Diversified research teams will accelerate our ability to translate research into better health and health care: Two concurrent influences have ushered in new thinking related to the composition of scientific research teams. The first, team science, has been promulgated by the National Cancer Institute as an intentional approach to creating “coordinated teams of investigators with diverse skills and knowledge…for studies of complex problems with multiple causes.” . The second is the welcome emphasis on patient- and stakeholder-engaged research, accelerated by creation of the Patient-Centered Outcomes Research Institute (PCORI). By creating multidisciplinary teams and involving end-users of evidence (patients, clinicians, and other decision-makers), health care research can increase both its rigor and its relevance. The HCSRN has decades-long collaborations where multidisciplinary teams might include health services researchers, medical anthropologists, data scientists, and behavioral scientists. In the case of our Mental Health Research Network, a patient/stakeholder advisory board was added recently. Several HCSRN sites have also established formal programs related to the learning health system [12, 13], entailing close collaboration with system leaders and frontline clinicians. Many of these sites will be training a new generation of delivery system scientists who develop specific core competencies related to the learning health system .
What do these three forces mean for the HCSRN and the research community? This is an exhilarating time for health research. Technology and data are enabling momentous discoveries with the potential to change medical care as we know it. Ever larger research datasets help us undertake observational studies with greater precision . Pragmatic clinical trials are a newly potent method for understanding how treatments work under real-world conditions. And yet, we have not yet solved for rampant health inequities, clinician burnout, or high health care costs. Research—a long-standing public good—can help abate this asymmetry. To achieve this, we must continue to forge new relationships with clinical leaders and take down the silos that have slowed the pace of translation. This could mean shifting from a supply-side mindset (conducting research and hoping clinician uptake results) to a demand-driven mindset (undertaking research that is congruent with the urgent needs of health system leaders). The Veterans’ Administration Quality Enhancement and Research Initiative (VA QUERI) has pioneered just such a shift, and can serve as an exemplar of this paradigm, purposely linking research activities to clinical care and facilitate adoption of evidence-based care improvements [16, 17, 18].
In our experience, the HCSRN has become a useful population laboratory to test interventions in real-world systems—taking action based on an identified care gap or potential health system improvement. And while our member systems are sometimes held up as rarefied settings or “unicorns,” where those outside of the system wonder if there are unique facets of [Kaiser Permanente/Geisinger/HealthPartners/etc.] that are not necessarily generalizable to other settings, we have also made progress moving research into practice, which can help inform the research community at large. Health care consultants are often enlisted when health system leaders want focused problem-solving on cost, quality or operational challenges, but what would it take for these leaders to turn to researchers first? We suggest the following steps to encourage closer integration of research and practice, and invigorate collaboration with all stakeholders–researchers, system leaders and clinicians, patients, and communities:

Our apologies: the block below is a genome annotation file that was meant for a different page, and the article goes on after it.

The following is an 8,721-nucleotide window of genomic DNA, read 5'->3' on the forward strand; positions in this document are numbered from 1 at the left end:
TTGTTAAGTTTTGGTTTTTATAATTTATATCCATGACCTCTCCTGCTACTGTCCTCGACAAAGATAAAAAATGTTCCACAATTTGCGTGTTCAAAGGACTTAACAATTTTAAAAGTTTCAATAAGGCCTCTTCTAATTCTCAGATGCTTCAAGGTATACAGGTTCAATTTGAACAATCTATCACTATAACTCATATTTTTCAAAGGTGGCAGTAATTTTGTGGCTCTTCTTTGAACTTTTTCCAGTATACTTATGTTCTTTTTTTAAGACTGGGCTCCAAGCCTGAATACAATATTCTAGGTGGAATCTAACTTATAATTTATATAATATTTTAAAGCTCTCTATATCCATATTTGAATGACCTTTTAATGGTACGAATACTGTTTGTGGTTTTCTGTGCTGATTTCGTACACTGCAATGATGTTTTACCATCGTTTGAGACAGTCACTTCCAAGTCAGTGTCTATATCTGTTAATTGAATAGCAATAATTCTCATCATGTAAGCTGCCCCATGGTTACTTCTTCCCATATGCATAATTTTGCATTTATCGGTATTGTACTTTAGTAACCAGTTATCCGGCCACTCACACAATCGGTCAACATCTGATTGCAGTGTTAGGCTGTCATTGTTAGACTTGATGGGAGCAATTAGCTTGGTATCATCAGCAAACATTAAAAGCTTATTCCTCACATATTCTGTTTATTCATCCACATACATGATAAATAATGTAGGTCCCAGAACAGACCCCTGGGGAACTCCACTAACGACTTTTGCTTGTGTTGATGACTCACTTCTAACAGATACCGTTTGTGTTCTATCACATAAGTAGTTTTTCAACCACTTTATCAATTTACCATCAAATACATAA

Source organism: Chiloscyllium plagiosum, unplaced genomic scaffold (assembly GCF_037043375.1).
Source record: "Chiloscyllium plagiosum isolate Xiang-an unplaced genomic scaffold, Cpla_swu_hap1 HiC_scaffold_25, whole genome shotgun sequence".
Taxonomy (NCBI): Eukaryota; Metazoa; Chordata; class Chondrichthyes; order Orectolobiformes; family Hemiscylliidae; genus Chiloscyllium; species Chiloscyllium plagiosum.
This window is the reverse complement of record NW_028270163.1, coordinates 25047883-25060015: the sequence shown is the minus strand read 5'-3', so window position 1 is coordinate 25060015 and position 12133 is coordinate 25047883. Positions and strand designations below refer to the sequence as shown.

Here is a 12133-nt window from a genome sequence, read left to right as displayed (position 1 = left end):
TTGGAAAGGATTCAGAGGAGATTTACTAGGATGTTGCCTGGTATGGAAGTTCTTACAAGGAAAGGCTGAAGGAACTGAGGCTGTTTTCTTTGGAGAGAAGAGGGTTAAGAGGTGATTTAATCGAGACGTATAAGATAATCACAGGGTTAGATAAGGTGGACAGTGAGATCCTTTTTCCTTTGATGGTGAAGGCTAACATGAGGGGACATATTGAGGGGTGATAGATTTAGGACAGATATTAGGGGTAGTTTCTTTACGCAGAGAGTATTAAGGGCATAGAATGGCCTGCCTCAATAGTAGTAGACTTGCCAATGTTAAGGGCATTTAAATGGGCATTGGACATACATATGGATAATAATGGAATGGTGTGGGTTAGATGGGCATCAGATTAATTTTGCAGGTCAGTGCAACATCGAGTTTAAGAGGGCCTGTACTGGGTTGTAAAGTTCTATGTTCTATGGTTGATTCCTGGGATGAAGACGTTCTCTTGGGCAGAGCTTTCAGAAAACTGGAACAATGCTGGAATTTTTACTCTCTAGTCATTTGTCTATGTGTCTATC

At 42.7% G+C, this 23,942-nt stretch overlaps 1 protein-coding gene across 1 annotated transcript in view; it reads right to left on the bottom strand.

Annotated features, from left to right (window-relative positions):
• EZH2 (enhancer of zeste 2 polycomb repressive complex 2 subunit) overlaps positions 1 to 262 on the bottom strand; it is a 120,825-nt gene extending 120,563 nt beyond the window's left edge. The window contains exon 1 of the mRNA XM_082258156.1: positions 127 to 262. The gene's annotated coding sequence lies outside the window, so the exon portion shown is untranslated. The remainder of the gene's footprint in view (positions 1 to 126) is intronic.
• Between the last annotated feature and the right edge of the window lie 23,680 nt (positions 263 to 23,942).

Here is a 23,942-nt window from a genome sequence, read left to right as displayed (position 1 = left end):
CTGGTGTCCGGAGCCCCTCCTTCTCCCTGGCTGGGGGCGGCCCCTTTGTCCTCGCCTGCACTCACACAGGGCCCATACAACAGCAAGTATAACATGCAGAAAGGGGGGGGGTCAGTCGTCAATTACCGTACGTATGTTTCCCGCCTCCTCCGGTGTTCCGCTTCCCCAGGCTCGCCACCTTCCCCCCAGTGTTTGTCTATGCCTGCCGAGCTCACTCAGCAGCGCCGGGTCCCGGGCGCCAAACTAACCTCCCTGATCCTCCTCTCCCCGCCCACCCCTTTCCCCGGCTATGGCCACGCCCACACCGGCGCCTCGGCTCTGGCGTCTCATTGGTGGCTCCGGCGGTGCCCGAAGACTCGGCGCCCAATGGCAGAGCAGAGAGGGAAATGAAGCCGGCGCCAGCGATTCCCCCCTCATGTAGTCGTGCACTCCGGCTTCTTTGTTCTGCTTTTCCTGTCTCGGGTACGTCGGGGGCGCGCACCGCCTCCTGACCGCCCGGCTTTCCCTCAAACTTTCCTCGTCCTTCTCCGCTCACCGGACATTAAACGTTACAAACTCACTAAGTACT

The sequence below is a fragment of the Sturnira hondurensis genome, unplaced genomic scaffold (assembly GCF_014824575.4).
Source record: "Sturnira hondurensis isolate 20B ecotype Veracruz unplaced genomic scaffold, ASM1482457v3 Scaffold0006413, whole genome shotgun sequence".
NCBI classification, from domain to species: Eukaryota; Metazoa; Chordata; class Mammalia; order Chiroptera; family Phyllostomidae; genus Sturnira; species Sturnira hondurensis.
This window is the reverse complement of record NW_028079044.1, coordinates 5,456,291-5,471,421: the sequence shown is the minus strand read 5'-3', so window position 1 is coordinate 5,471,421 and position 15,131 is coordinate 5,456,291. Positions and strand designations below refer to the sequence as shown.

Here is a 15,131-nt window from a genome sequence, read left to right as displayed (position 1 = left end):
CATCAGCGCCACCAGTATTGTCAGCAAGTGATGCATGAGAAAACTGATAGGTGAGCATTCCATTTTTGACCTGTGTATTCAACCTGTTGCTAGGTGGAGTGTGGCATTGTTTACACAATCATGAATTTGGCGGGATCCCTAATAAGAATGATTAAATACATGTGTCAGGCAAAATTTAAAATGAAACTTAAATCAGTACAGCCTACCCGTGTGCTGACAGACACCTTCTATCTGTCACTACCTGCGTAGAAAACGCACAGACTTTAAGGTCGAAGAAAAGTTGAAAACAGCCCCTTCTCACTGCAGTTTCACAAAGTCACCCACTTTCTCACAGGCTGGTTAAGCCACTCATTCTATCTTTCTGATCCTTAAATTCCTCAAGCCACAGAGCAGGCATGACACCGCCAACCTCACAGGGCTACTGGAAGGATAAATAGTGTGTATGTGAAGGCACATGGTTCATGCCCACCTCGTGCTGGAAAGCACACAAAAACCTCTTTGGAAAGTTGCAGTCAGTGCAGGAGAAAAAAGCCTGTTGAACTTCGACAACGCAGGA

These steps are achievable if we build on our extant trusting relationships with delivery systems and communities, and share knowledge widely so that it can be applied and amplified. Only then can we overcome the inertia of translation and support patient-centered learning health systems (Figure 1).
Remarkably, the first publication about the HCSRN in 1998, (when it was still the HMO Research Network) opened with this statement: “Rapid and dramatic change in the health care industry has opened new doors and created expanded opportunities for health services research.”  It’s fair to say that this is an evergreen concept—advancements in technology and scientific discovery, with the competing need to control cost and improve quality, guarantee a continuous siege of changes in health care at the individual, population, and organizational level. In recent years, we’ve both witnessed, studied, and led changes in health care brought about by social media, wearables, genomic medicine, telemedicine, immunotherapy, augmented/virtual reality, and consolidation of health and hospital systems, while new “disrupters” aim to diversify options for patients. The potential for innovations is ongoing, but systematic and generalizable investigations into what works best for whom, under what circumstances are no less imperative than they were when medicine was still rudimentary. To the extent the entire research community can leverage a common infrastructure such as the HCSRN, populations will benefit and we’ll see a greater return on our investment in science.
Sarah Greene, MPH, is the Executive Director of the Health Care Systems Research Network. Paul Wallace, MD, serves as the Executive Editor of eGEMs and is a senior scholar at AcademyHealth. Andrew F. Nelson is a senior advisor for research at HealthPartners.